8 Surprising Postmenopause Health Perils
Brittle bones and breast cancer aren't the only concerns women face as their hormone levels change with age.
After oestrogen levels decline, women become more susceptible to tooth loss and periodontal disease, so good oral hygiene counts more than ever. In addition, "some postmenopausal women note dry mouth, pain or burning in gum tissue, as well as altered taste for salty, peppery or sour foods," says JoAnn V. Pinkerton, MD, executive director of the North American Menopause Society. According to Dr Teena Bedi, dental surgeon, orthodontist, implantologist and Invisalign provider, low oestrogen levels could lead to dry mouth. She also points out that the correlation between low oestrogen levels in menopausal women and periodontal disease is complex.
The risk of developing sleep apnoea rises after menopause, probably because of a drop in the hormone progesterone, which stimulates breathing. Unfortunately, the condition isn't diagnosed in nearly 90 per cent of affected women, says Pinkerton, citing the Wisconsin Sleep Cohort Study. Instead of the typical signs of the sleep disorder--snoring, pauses in breathing, excessive daytime sleepiness--women may experience insomnia, morning headache and anxiety.
If you began menopause before age 46 or after age 55, you're more likely to develop type 2 diabetes, according to the Women's Health Initiative, a long-term national health study in the US. Mumbai-based gynaecologist and obstetrician, Dr Kiran Coelho says that oestrogen helps preserve insulin secretion and stabilizes glucose levels. "Low oestrogen negatively impacts body-fat distribution and fat accumulation, two important factors that increase the risk of type 2 diabetes," she adds. High blood pressure, polycystic ovary syndrome or previous bouts of gestational diabetes raises the risk even more. Get tested every three years starting at age 45, especially if you're overweight.
The oestrogen your ovaries produce before menopause increases HDL (good) cholesterol, lowers LDL (bad) cholesterol and helps prevent high blood pressure. It makes sense then, that a reduction in oestrogen increases the risk of heart disease. Not smoking, eating a plant-based diet and exercising at least 30 minutes a day have big preventive payoffs.
A study published in the International Journal of Eating Disorders found that the menopausal transition (with its hormonal fluctuations and body composition changes) is linked to increased eating disorders and negative body image. Says Coelho, "Menopausal transition is a phase of complex neuroendocrine, physical, mental and social changes that may render women particularly vulnerable to psychological distress. The body composition changes and the frustration of hot flushes and other symptoms leads to women struggling with self-esteem and trying to find a healthy way to cope. Many women resort to starvation or purging after meals as a means to regain control over their lives."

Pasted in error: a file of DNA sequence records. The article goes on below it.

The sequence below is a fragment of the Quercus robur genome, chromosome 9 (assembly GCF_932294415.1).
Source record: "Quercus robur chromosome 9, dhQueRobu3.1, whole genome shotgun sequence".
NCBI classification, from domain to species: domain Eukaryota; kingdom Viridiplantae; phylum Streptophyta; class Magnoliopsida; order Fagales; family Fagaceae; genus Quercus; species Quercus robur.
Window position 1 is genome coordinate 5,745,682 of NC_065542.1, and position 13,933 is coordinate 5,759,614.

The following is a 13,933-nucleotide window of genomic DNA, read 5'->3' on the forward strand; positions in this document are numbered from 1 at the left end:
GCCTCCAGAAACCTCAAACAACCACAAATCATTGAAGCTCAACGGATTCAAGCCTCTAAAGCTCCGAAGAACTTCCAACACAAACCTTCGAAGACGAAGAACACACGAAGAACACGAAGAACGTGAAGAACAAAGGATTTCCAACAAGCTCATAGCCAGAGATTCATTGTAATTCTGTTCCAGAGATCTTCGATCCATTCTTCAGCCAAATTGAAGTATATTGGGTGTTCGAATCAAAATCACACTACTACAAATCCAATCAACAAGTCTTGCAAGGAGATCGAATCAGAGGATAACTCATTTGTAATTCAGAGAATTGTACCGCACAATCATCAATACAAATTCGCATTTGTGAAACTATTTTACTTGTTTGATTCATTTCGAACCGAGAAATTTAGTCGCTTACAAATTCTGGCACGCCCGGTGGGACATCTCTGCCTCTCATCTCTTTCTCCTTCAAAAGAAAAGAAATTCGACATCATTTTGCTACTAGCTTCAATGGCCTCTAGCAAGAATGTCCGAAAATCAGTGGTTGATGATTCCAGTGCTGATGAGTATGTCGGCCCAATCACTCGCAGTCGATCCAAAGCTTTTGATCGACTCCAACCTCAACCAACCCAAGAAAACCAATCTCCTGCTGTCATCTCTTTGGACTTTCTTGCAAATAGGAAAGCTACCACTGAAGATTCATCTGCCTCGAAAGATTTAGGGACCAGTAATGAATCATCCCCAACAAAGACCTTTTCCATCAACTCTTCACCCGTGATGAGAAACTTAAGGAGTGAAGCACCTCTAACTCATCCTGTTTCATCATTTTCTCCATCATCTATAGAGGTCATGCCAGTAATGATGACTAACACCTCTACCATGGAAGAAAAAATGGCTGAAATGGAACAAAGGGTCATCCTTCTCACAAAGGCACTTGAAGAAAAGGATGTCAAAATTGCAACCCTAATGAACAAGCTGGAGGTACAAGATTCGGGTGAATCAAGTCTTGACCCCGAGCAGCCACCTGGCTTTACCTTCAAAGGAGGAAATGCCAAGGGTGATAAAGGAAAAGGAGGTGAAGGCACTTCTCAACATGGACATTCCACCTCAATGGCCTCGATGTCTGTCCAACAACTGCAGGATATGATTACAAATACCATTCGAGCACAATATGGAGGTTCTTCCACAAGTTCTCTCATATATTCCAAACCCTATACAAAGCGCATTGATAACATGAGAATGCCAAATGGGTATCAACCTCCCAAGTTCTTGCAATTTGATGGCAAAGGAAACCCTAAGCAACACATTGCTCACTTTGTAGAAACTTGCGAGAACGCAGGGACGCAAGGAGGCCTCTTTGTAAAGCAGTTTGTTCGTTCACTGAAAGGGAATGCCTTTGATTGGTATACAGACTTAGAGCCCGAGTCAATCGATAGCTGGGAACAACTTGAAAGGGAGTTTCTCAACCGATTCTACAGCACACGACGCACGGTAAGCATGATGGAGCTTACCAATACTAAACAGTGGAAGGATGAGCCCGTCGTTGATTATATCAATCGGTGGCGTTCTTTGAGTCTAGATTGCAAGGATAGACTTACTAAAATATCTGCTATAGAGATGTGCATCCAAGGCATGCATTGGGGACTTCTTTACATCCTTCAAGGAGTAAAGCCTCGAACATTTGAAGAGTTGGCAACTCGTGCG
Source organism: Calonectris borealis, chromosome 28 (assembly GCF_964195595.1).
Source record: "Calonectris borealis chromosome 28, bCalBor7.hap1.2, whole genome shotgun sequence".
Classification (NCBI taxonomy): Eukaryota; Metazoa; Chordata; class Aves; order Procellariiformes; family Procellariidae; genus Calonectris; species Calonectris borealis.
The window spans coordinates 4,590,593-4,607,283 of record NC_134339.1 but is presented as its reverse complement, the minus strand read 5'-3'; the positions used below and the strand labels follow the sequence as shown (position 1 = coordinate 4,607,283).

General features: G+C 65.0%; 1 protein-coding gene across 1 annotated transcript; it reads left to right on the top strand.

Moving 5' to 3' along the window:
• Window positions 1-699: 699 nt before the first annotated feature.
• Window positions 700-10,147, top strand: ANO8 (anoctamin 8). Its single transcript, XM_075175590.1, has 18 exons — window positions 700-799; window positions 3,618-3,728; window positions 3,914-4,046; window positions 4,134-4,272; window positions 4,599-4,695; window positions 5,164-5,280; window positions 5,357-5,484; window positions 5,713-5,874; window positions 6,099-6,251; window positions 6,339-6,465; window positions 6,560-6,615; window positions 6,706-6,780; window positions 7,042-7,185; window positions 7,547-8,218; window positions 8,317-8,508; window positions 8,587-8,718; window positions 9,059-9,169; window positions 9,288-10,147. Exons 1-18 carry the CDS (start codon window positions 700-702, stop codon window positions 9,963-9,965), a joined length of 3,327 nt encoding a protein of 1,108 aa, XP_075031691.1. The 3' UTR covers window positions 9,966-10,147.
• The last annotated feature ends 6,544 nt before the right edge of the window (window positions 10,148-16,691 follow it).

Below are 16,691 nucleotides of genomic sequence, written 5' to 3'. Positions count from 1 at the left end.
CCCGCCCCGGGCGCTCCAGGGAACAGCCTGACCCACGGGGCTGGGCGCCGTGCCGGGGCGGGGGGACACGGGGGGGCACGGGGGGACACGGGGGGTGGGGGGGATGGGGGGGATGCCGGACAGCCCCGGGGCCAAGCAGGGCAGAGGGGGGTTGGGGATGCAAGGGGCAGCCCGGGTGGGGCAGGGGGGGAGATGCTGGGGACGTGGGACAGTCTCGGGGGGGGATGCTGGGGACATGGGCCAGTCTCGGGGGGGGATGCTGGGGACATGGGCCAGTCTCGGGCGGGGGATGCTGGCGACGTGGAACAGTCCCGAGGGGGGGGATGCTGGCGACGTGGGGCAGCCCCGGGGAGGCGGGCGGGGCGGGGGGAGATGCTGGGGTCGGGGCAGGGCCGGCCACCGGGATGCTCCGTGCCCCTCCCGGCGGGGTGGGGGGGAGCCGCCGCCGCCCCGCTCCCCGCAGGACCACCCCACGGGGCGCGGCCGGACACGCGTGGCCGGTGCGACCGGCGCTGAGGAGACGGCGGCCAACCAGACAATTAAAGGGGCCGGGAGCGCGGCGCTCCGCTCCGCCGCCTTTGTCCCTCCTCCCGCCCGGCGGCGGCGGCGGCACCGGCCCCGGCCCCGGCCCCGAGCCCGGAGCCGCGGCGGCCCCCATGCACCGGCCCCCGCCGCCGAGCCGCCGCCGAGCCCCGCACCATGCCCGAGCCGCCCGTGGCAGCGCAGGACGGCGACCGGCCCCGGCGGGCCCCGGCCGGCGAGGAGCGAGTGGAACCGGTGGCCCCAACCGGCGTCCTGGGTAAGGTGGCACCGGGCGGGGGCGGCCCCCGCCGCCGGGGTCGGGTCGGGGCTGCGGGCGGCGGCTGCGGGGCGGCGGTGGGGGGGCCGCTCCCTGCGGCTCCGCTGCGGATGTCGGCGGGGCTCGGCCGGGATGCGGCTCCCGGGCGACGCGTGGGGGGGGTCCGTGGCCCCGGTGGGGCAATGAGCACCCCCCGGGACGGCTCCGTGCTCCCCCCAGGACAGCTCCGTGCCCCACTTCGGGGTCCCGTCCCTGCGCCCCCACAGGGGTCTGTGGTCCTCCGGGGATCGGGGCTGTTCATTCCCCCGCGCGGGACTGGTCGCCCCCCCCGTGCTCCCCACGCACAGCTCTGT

Although the reasons are unclear, researchers have found that the risk of developing autoimmune diseases--including lupus, rheumatoid arthritis and Hashimoto's thyroiditis--rises after menopause. "Women have two X chromosomes, and defects in the X chromosome may make some women more susceptible to developing autoimmune disorders,î Pinkerton explains. The sudden and dramatic removal of oestrogen--particularly oestradiol (one of the hormones that make up oestrogen)--causes a veritable tsunami of negative effects on many body tissues, including a loss of skin tone and poor muscle tone which affects the heart, vasculature, eye and bladder function as well as deterioration of bone strength," says Coelho.
Urinary incontinence is particularly common after menopause. This is likely due to the thinning of the urethra (caused by declining oestrogen) as well as weakened pelvic floor muscles (a result of vaginal childbirth and ageing), Pinkerton says. You're also more prone to recurring urinary tract infections after menopause. That's because oestrogen helps keep harmful bacteria out. Some preventive steps: Do those Kegel exercises, drink plenty of fluids and hit the ladies' room before and after sex.
The harmful effects of alcohol, infection and excess fat take a greater toll on your liver as you age and oestrogen levels decline, says Pinkerton. Also, people born between 1945 and 1965 are five times more likely to have hepatitis C. The CDC recommends that people in that cohort get tested for the disease.